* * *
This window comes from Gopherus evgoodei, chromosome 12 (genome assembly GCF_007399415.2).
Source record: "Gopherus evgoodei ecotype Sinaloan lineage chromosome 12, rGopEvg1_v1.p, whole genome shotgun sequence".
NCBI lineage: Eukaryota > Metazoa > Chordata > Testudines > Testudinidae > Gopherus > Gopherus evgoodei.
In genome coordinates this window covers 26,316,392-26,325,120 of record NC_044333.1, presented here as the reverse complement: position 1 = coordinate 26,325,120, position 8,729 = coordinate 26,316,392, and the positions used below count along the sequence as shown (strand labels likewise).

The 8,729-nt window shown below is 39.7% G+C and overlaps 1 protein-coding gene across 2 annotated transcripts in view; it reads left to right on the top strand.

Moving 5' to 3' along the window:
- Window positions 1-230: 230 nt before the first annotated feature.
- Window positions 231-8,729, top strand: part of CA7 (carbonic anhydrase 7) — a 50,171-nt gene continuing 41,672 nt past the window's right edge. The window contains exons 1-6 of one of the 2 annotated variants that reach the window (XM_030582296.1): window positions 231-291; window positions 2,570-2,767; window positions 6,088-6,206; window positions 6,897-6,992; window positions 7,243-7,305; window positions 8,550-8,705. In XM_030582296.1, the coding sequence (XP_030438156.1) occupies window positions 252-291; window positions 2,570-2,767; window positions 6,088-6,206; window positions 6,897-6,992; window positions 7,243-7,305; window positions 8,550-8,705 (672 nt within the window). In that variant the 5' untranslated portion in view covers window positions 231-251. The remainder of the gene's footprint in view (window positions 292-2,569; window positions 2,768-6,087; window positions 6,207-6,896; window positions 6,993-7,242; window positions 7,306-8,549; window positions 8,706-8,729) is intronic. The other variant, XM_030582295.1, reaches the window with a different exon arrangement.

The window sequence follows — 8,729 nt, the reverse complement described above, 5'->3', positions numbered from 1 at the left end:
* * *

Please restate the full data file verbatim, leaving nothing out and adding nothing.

This window comes from Gopherus evgoodei, chromosome 12 (genome assembly GCF_007399415.2).
Source record: "Gopherus evgoodei ecotype Sinaloan lineage chromosome 12, rGopEvg1_v1.p, whole genome shotgun sequence".
NCBI lineage: Eukaryota > Metazoa > Chordata > Testudines > Testudinidae > Gopherus > Gopherus evgoodei.
In genome coordinates this window covers 26,316,392-26,325,120 of record NC_044333.1, presented here as the reverse complement: position 1 = coordinate 26,325,120, position 8,729 = coordinate 26,316,392, and the positions used below count along the sequence as shown (strand labels likewise).

The 8,729-nt window shown below is 39.7% G+C and overlaps 1 protein-coding gene across 2 annotated transcripts in view; it reads left to right on the top strand.

Moving 5' to 3' along the window:
- Window positions 1-230: 230 nt before the first annotated feature.
- Window positions 231-8,729, top strand: part of CA7 (carbonic anhydrase 7) — a 50,171-nt gene continuing 41,672 nt past the window's right edge. The window contains exons 1-6 of one of the 2 annotated variants that reach the window (XM_030582296.1): window positions 231-291; window positions 2,570-2,767; window positions 6,088-6,206; window positions 6,897-6,992; window positions 7,243-7,305; window positions 8,550-8,705. In XM_030582296.1, the coding sequence (XP_030438156.1) occupies window positions 252-291; window positions 2,570-2,767; window positions 6,088-6,206; window positions 6,897-6,992; window positions 7,243-7,305; window positions 8,550-8,705 (672 nt within the window). In that variant the 5' untranslated portion in view covers window positions 231-251. The remainder of the gene's footprint in view (window positions 292-2,569; window positions 2,768-6,087; window positions 6,207-6,896; window positions 6,993-7,242; window positions 7,306-8,549; window positions 8,706-8,729) is intronic. The other variant, XM_030582295.1, reaches the window with a different exon arrangement.

The window sequence follows — 8,729 nt, the reverse complement described above, 5'->3', positions numbered from 1 at the left end: